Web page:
In fact, one might go further and question why we’d brew a fine beer in honour of a man whose very first attempt at brewing was based on what he’d read in an encyclopedia. A beer so utterly foul that it practically hospitalised its first tasters and ended up being used to strip paint. A beer that was described in a 1796 letter as ‘a deeply unsettling viscous liquid that did cause me an immediate and deep despair, followed by a sudden and alarmingly violent evacuation to whence it came.’ It’s fair to say that John Boston was an appalling brewer but at least he gave it a damn good go.

John Boston presumably died in a pleasant reduction of tropical vegetables, herbs and spices but he didn’t die in vain, because we’ve honoured him with a range of beers that are, quite frankly, anything but a failure. These award-winning brews represent this true blue Australian legend, refreshingly crisp with just a hint of tropical fruit. Perfect for a sunny day, with good friends or with a delightfully seasoned piece of meat.

If he hadn’t been eaten, this is the beer that Boston would have loved to drink.

portrait JB


John Boston was a failure. Not in that ‘oh-nothing-ever-goes-my-way’ kind of polite failure. No, his failure was the hard,stubborn kind. The kind that lasts a lifetime and ends with cannibals.

Sometime back in the latter half of the 1700s, John Boston managed to convince a bunch of old bureaucrats in England that he was a handy surgeon who was also very well-versed in the fine art of brewing and deserved to make the voyage to Australia. Not to generalise, but, if a man claims to be steady with a razor-sharp scalpel and a master at concocting yeasty brews from corn and love-apple stalks, one should be sceptical of his proficiency in either task.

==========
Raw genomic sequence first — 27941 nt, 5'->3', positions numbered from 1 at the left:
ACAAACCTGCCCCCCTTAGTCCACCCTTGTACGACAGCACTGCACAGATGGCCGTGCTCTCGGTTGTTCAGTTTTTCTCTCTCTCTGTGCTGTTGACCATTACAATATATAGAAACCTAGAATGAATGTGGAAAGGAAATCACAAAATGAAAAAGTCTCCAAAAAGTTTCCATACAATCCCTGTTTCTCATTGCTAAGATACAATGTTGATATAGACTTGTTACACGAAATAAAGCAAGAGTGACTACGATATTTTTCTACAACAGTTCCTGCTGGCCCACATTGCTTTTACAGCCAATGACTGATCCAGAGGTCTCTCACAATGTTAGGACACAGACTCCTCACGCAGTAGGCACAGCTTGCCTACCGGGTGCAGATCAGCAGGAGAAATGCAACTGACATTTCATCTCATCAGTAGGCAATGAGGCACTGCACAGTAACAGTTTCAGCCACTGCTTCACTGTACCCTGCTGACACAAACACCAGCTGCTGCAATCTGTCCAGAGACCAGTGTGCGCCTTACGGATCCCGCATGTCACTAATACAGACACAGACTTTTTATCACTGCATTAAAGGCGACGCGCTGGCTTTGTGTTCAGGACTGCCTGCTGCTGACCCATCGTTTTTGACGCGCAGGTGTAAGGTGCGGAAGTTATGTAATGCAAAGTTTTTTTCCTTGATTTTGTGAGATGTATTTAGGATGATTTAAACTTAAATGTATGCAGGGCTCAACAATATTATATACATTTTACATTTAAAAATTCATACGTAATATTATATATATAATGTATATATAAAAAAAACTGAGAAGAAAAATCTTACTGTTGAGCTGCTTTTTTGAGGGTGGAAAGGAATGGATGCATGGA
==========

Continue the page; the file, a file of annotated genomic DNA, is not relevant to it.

Unsurprisingly, John Boston did not quite cut it as a surgeon. And his beer was so bad, so utterly appalling that calling him Australia’s first brewer may be true, but to be honest, it’s a stretch, because what he made on Bennelong Point was very, very far from anything we would call beer. It was, at best, bad beer. It was at absolute worst, worse beer.

But it wasn’t just the undrinkable beer and botched bypasses that earned John Boston the ignoble title of failure.

It was also his gross inability to succeed as an apothecary, a fish-salter (yes, that was a thing), and even as the prosecution in a trial against two men who admitted to shooting his beloved pig.

Even his death came with a big eye-roll. Of all the things that could have killed him back in the 1700s (we’re talking about a time pre-antibiotics), he died simmering in a stew and then being eaten by cannibals. Talk about messing that up too.

So why did we name our beer after this man? Well, John Boston had something that we admire – a devil-may-care commitment to going for it. There’s honour in that. In the stubborn, dogged will to make something. Anything. Even if it’s a terrible, terrible idea.

He’s all of us. He’s the bad day we’ve all had, only his bad day started at birth and ended with a very, very bad day when he landed on the wrong tropical beach and got murdered.

So, here’s to John Boston. A man who should have been forgotten by time. But whose enthusiasm was so wildly resilient, it is remembered in history books and in every sip of our crisp brew.